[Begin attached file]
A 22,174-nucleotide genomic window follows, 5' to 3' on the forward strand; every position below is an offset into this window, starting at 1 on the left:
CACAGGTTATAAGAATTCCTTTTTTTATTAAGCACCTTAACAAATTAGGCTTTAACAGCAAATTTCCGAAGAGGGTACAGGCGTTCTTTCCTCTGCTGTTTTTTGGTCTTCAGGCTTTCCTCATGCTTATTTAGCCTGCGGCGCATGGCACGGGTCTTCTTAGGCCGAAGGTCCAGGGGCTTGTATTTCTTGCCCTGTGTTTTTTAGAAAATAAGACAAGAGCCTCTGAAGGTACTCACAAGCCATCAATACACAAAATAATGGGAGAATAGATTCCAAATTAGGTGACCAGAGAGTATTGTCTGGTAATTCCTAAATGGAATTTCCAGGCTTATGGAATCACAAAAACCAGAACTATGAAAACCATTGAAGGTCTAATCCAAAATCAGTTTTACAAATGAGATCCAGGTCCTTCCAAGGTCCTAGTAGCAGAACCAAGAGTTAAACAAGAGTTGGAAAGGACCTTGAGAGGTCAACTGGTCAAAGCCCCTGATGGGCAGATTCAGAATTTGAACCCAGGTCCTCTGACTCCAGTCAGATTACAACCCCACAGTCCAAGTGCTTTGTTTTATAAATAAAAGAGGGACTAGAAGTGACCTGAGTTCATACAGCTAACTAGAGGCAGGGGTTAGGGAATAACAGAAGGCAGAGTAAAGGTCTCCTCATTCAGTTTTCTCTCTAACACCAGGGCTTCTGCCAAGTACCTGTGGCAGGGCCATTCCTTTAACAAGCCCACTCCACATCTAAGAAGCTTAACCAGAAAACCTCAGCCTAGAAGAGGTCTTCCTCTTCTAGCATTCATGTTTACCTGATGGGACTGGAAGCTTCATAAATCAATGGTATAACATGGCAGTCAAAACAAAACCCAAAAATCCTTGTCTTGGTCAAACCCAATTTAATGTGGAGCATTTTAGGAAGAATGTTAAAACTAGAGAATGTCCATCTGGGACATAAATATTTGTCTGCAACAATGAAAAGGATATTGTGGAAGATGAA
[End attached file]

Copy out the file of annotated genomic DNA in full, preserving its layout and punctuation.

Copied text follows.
A 22,174-nucleotide genomic window follows, 5' to 3' on the forward strand; every position below is an offset into this window, starting at 1 on the left:
CACAGGTTATAAGAATTCCTTTTTTTATTAAGCACCTTAACAAATTAGGCTTTAACAGCAAATTTCCGAAGAGGGTACAGGCGTTCTTTCCTCTGCTGTTTTTTGGTCTTCAGGCTTTCCTCATGCTTATTTAGCCTGCGGCGCATGGCACGGGTCTTCTTAGGCCGAAGGTCCAGGGGCTTGTATTTCTTGCCCTGTGTTTTTTAGAAAATAAGACAAGAGCCTCTGAAGGTACTCACAAGCCATCAATACACAAAATAATGGGAGAATAGATTCCAAATTAGGTGACCAGAGAGTATTGTCTGGTAATTCCTAAATGGAATTTCCAGGCTTATGGAATCACAAAAACCAGAACTATGAAAACCATTGAAGGTCTAATCCAAAATCAGTTTTACAAATGAGATCCAGGTCCTTCCAAGGTCCTAGTAGCAGAACCAAGAGTTAAACAAGAGTTGGAAAGGACCTTGAGAGGTCAACTGGTCAAAGCCCCTGATGGGCAGATTCAGAATTTGAACCCAGGTCCTCTGACTCCAGTCAGATTACAACCCCACAGTCCAAGTGCTTTGTTTTATAAATAAAAGAGGGACTAGAAGTGACCTGAGTTCATACAGCTAACTAGAGGCAGGGGTTAGGGAATAACAGAAGGCAGAGTAAAGGTCTCCTCATTCAGTTTTCTCTCTAACACCAGGGCTTCTGCCAAGTACCTGTGGCAGGGCCATTCCTTTAACAAGCCCACTCCACATCTAAGAAGCTTAACCAGAAAACCTCAGCCTAGAAGAGGTCTTCCTCTTCTAGCATTCATGTTTACCTGATGGGACTGGAAGCTTCATAAATCAATGGTATAACATGGCAGTCAAAACAAAACCCAAAAATCCTTGTCTTGGTCAAACCCAATTTAATGTGGAGCATTTTAGGAAGAATGTTAAAACTAGAGAATGTCCATCTGGGACATAAATATTTGTCTGCAACAATGAAAAGGATATTGTGGAAGATGAA